- Light kitchen islands so shadows don’t fall where you’ll be cutting vegetables or kneading dough. For a 6-foot island, that could mean placing two to three small pendants in a row directly above where you’ll be standing.
- Chandeliers in the center of the room should have shades that direct light down.
- Always install under-cabinet lights for task lighting.
- Use above-cabinet lighting for ambient and mood lighting.
Bathrooms (4,000-8,000 total lumens)
- Ceiling fixtures aren’t good lights for applying makeup or shaving; they cast shadows on faces. Placing lights on the sides of a mirror is better. Tubular fluorescents that are the same length of the mirror work well. If you have a big wall mirror, place a fixture with shades pointing down above the mirror, which will cut down on shadows.
- Budget for a light above the tub and shower when you remodel. Showers especially can be dark, making it hard to see when you’re cleaning or shaving.
- Separate water closets should have their own light and exhaust fan.
- Install dimmers for middle-of-the-night bathroom visits.
Bedrooms (2,000-4,000 total lumens)
- Install recessed lighting or a center fixture for general bedroom tasks, such as making the bed, dressing, and cleaning.
- Use table lamps with warm lights to help set the mood for rest and relaxation.
- Add dimmers to bedroom lights so you can quickly change the mood.
Living rooms (1,500-3,000 total lumens)
Living room lighting should be flexible for the many things you do at home — sit and talk, read, watch TV (whether on a big screen or a mobile device), play games, etc. Your living room or family room will need to make the most of the three lighting layers mentioned earlier.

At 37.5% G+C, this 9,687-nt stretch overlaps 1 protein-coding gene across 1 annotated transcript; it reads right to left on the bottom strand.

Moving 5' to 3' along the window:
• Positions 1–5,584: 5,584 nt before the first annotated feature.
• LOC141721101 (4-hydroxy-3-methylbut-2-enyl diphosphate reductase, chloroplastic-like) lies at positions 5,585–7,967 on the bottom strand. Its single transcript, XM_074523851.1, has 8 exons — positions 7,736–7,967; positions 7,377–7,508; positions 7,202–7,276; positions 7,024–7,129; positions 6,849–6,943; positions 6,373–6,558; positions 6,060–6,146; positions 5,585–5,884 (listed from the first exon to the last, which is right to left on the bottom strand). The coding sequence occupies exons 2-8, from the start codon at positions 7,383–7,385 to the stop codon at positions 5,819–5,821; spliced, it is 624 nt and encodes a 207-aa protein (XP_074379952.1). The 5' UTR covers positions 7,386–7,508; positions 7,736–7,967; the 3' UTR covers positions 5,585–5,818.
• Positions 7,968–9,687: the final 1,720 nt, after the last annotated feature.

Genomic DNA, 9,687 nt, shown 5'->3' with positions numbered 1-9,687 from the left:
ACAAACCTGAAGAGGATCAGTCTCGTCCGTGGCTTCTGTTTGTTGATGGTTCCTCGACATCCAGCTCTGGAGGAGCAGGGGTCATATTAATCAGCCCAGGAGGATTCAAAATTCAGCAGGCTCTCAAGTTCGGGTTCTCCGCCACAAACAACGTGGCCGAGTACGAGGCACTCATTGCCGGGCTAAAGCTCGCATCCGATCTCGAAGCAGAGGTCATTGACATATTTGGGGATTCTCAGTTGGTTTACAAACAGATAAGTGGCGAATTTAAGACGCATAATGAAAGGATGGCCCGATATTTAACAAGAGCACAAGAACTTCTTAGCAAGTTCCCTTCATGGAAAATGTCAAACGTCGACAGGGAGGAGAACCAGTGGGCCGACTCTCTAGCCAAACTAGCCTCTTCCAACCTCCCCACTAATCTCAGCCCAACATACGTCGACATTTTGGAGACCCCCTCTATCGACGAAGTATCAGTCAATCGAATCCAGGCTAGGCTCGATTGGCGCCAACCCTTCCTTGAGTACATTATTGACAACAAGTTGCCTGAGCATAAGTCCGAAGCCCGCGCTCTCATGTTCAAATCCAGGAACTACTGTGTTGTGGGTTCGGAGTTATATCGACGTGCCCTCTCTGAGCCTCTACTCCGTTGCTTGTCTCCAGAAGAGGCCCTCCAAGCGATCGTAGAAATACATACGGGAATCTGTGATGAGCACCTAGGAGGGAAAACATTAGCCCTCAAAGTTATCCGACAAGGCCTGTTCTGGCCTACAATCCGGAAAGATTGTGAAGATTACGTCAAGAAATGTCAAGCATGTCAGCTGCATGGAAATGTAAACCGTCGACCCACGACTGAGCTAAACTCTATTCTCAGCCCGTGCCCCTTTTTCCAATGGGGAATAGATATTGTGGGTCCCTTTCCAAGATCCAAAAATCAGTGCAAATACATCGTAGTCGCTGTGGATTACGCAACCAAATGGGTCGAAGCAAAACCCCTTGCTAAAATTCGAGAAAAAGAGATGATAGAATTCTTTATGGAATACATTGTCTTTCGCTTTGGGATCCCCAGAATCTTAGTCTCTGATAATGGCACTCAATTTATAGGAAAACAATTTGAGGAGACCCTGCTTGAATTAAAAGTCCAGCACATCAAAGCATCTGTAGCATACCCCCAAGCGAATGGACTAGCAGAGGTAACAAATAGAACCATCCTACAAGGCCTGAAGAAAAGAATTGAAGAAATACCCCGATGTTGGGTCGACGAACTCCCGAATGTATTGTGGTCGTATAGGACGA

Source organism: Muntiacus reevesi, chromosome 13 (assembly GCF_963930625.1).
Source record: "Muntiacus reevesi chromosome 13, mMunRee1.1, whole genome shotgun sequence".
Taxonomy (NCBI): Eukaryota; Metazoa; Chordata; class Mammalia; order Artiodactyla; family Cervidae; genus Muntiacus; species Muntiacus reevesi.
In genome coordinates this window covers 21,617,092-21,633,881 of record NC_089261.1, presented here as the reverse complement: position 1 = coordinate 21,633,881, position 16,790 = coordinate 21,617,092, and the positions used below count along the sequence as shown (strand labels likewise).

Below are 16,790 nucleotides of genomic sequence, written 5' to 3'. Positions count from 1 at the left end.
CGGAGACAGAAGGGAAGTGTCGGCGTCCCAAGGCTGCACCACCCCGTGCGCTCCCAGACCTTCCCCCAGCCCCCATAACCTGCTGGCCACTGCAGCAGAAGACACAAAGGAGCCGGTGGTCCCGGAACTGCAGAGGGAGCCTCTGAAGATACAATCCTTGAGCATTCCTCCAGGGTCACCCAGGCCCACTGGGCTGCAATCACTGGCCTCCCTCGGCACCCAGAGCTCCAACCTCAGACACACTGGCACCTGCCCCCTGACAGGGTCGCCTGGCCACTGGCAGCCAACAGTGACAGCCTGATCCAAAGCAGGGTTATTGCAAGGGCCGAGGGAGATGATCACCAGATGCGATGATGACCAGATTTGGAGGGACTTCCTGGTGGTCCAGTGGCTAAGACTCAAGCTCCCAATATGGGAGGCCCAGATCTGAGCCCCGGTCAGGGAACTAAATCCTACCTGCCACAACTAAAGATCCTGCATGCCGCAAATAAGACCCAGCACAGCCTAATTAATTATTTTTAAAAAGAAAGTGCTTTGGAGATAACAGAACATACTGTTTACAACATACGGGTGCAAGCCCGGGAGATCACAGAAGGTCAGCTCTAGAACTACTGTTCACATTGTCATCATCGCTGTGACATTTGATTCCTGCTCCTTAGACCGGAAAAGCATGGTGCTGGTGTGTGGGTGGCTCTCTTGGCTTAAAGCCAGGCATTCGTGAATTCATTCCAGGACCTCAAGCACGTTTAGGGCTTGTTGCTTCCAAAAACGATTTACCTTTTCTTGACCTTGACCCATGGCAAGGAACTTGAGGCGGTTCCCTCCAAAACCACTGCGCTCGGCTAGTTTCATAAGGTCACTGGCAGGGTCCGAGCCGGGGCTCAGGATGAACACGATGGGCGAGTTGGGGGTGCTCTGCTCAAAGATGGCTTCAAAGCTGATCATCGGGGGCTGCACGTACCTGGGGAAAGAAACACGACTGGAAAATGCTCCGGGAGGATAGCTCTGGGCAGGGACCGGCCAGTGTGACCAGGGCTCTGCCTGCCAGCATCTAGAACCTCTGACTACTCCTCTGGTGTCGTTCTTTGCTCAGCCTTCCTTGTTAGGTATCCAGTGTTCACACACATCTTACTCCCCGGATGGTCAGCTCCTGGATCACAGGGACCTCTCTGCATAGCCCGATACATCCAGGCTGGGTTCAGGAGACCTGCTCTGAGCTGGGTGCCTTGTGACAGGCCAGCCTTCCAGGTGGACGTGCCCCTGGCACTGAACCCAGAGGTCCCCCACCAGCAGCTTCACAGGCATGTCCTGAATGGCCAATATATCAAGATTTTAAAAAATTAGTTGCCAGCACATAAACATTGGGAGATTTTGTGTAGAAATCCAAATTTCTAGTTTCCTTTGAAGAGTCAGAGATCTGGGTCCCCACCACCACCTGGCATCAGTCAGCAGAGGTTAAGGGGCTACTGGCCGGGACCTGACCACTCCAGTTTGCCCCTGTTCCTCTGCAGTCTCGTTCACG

- With ambient lighting, avoid placing lights directly over seating unless you angle them away.
- Use task lighting, usually lamps, for reading and other things you do while sitting.
- Install accent lighting in the form of spotlights and picture lights for the room’s focal point and artwork. Light individual artwork with picture lights set at a 30-degree angle. If you’re lighting several pictures, light the wall with track lighting or spotlights.
Dining rooms (3,000-6,000 lumens)
- Don’t position lights above your dining chairs — it’ll cast ugly shadows on faces.
- To prevent head clunks when getting up from the dining room table, size the fixture no wider than the table less 12 inches.
- Adjustable recessed lights (ones you can position at different angles) are great for highlighting centerpieces, candles, or flowers.
- Dimmers are a must to set the mood.
Home offices (3,000-6,000 lumens)
- Don’t forget to highlight your accomplishments — college diploma, picture with the president, Best Dad award — with adjustable recessed lights or surface-mounted spotlights.
- Train recessed lights at the walls — called wall-washing — to make home offices feel larger and look brighter.
- Poorly placed lights will produce annoying reflections on computer screens. Portable lamps are good light choices because you can move them to avoid reflections.
- If you’re in and out of your office all day, install occupancy sensor controls to avoid energy waste.
Feel Like You Need Professional Help?
A long line of professionals is eager to help you add lighting to your remodel. But when it comes to designing a lighting plan, you don’t always get what you pay for. Architects and electricians will charge, maybe, $100/hour to map out lights, and they don’t necessarily have the latest lighting design training, says Larry Lauck of the American Lighting Association (ALA).
A lighting designer — the gold standard certified by the International Association of Lighting Designers — will charge between $250-$350/hour to place recessed lights and train LED spots on your artwork.
It's a new world of lighting. People have to think about it more than ever.
Joseph Rey-Barreau, lighting designer and architect
However, lighting showrooms typically employ ALA-certified lighting specialists and consultants who have completed several levels of training on all aspects of lighting design. Lighting showroom professionals will design your plan for free, or for a starting fee, which you can apply to the products you buy.
Because selling lighting is their business, these professionals know all the latest lighting trends and products — there are over 200 options for recessed lights alone.